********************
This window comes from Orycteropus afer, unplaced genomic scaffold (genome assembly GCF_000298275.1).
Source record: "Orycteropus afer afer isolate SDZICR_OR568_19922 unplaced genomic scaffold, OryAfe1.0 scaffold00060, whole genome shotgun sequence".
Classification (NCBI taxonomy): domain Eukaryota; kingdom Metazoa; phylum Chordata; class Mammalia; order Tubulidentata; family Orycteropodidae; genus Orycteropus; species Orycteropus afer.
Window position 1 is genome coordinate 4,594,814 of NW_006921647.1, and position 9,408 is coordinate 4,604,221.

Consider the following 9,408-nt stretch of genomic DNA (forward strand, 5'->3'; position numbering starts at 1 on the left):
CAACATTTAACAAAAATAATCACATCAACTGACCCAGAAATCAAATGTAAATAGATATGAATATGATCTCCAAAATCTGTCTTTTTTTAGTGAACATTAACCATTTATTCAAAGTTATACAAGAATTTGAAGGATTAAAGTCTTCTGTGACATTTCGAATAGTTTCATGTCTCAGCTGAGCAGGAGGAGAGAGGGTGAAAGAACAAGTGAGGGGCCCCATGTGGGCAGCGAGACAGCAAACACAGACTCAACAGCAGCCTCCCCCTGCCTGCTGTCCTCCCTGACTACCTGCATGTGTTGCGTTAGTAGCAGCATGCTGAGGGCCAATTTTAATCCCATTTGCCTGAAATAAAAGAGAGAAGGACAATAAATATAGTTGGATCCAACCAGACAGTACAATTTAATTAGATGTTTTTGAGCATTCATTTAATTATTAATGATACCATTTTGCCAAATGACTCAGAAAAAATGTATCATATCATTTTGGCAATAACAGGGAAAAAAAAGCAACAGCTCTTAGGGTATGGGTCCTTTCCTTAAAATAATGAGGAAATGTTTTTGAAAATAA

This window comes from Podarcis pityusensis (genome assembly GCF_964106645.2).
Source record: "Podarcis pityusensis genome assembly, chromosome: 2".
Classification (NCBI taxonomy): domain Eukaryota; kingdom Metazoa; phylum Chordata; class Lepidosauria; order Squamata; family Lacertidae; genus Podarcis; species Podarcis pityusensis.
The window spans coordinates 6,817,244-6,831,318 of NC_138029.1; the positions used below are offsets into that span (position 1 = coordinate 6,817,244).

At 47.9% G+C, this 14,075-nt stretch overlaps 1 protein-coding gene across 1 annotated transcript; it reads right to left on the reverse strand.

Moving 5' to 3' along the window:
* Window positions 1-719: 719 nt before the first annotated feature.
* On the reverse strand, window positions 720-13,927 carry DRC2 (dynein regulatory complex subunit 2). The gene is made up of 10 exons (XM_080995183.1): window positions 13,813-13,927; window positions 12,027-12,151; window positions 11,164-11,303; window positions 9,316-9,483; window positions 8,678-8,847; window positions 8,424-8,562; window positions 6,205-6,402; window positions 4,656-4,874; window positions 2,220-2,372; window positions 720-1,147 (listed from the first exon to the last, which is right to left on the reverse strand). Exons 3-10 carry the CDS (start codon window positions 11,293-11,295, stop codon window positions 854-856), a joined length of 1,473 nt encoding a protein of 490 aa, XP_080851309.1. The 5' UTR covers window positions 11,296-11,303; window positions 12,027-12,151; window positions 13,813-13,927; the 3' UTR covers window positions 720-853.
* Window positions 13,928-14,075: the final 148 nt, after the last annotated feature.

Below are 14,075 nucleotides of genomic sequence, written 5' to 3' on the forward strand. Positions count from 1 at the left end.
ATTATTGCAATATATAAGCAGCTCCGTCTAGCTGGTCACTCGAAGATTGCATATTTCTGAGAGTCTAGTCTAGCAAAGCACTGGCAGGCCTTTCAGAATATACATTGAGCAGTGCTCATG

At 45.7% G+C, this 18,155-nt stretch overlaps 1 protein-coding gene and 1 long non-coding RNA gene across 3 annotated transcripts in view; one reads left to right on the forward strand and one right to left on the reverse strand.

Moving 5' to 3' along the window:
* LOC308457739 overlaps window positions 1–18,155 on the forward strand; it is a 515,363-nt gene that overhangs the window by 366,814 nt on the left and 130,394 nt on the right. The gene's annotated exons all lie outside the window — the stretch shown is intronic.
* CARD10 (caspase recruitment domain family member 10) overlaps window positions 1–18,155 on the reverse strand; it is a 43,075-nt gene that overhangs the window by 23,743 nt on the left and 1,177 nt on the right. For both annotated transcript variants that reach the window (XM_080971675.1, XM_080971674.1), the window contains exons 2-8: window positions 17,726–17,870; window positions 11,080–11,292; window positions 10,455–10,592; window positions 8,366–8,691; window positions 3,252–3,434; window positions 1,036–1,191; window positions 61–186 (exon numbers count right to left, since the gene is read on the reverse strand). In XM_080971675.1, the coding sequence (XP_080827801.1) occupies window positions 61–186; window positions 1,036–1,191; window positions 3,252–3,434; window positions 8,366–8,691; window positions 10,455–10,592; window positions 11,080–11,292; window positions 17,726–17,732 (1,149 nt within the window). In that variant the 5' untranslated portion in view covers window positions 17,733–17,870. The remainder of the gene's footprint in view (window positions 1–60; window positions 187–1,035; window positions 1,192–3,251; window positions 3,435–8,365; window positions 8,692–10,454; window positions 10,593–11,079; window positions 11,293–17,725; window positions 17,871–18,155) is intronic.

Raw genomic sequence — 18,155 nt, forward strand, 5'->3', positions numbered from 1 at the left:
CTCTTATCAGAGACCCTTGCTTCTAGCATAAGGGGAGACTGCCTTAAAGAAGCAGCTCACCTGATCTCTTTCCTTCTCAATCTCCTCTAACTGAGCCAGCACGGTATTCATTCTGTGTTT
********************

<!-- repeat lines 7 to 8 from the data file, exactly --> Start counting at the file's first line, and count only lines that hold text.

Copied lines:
This window comes from Podarcis pityusensis (genome assembly GCF_964106645.2).
Source record: "Podarcis pityusensis genome assembly, chromosome: 2".